- Kevin Wakeford cross-examined former Bosasa COO Angelo Agrizzi on Thursday.
- Wakeford's advocate accused Agrizzi of not being truthful.
- Agrizzi had implicated Wakeford as a facilitator in some of Bosasa's untoward business dealings.
The lawyer representing businessman Kevin Wakeford accused former Bosasa COO Angelo Agrizzi of not telling the truth and making things up.
Agrizzi faced an intense cross-examination on Thursday evening about allegations he made against Wakeford, but stuck to his testimony.
He maintained that his testimony and affidavits were truthful.
Agrizzi implicated Wakeford as a facilitator and benefactor in some of Bosasa's untoward business dealings.
Wakeford worked as a consultant, on a monthly retainer of R50 000, at Bosasa for nearly 10 years.
Agrizzi alleged that Wakeford assisted with problems the company had with SARS and also helped to negotiate and influence the contract between Bosasa and the home affairs department regarding the controversial management of the Lindela Repatriation Centre in Krugersdorp.
Agrizzi also previously claimed that Wakeford said George Papadakis could resolve SARS issues.
Wakeford had apparently made an arrangement with the late Gavin Watson to provide both wet and dry cement to Papadakis' property in Meyersdal.
On Thursday, Agrizzi said he could not dispute that the cement was delivered.
However, when asked by Wakeford's advocate, Reg Willis, which major SARS investigation he was referring to, Agrizzi said: "I don't know, I don't know which investigation it was specifically."
Willis said Agrizzi had made serious allegations against Wakeford, so it didn't help that he couldn't remember.
Willis also took issue with Agrizzi's way of responding to questions, saying he was not engaging with the facts.
"You [Agrizzi] don't remember what you say, simply because you've made it up as you go along, and whatever you said is not the truth. That is why you don't remember. You make it up as you go along.
"If there is one thing that characterises your evidence on affidavit or this commission, when you were led or in the cross-examination, is that there is a complete paucity of detail," Willis added.
Willis also said Agrizzi could not prove that Wakeford received a R100 000 a month to manage Papadakis in relation to any "major SARS investigation".
Wakeford previously accused Agrizzi of being a racist and a narcissist, who wanted to see the company liquidated for his own benefit.
Wakeford denied allegations by Agrizzi that he negotiated a contract between Bosasa and the home affairs department, News24 reported.Wakeford at the time.
Wakeford said at the time:
Agrizzi did not testify because he wanted to reveal the truth, but rather to force the company into liquidation, so that he could take over the clients using his own company.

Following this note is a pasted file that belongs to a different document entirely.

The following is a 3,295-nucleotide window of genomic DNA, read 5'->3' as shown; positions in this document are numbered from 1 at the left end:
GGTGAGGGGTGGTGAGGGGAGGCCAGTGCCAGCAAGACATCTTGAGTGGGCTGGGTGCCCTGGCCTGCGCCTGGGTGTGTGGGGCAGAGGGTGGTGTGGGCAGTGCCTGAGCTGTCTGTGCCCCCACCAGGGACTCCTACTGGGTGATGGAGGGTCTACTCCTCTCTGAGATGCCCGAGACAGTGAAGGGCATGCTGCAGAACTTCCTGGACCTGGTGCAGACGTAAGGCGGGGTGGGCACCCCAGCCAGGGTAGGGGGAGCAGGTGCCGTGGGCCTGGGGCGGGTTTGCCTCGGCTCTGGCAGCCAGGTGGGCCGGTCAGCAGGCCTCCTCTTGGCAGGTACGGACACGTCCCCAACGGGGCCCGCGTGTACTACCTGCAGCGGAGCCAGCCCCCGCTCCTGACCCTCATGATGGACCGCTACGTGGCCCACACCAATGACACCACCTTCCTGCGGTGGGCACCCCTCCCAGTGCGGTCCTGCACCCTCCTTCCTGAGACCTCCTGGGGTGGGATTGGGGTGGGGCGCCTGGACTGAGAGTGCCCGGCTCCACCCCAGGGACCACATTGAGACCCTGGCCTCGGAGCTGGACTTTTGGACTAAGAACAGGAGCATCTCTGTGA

Earlier, Mbulelo Gingcana, the former senior manager of supply management at the South African Civil Aviation Authority (SACAA), also appeared before the commission. He said he had "never ever been bribed".
Gingcana said he was fired from his SACAA job because of "unfounded allegations" made by Bosasa employee, Richard le Roux.
Gingcana confirmed that Bosasa installed security equipment at his residence. He said he had asked for an invoice on several occasions, but had never received it.
Le Roux previously told the commission that he undertook a "special project" on the instruction of various Bosasa directors, including the late CEO, Gavin Watson, chief operations officer, Angelo Agrizzi, Trevor Mathenjwa, Syvion Dlamini and Papa Leshabane, News24 previously reported.
Le Roux said the special projects involved installing security systems, including electric fencing, CCTV and alarm systems, at various homes of politicians and government officials around the country.
He said Bosasa installed security equipment at Gingcana's residence, to the cost of over R239 000, and that Bosasa incurred the expenses. He alleged the project was named "Project Prasa" because Dlamini said Gingcana was the head of procurement at the Passenger Rail Agency of South Africa (Prasa).
However, in his supplementary affidavit, which is before the commission, Gingcana said naming the installation of the security system at his house as "Project Prasa" was premised on a lie, which led to his dismissal.
He said it created an impression that, because he was working at Prasa, he had received security upgrades to benefit some companies linked with Bosasa, who wanted contracts from the rail agency.
But, he said, he was no longer at Prasa when the security system was installed at his house.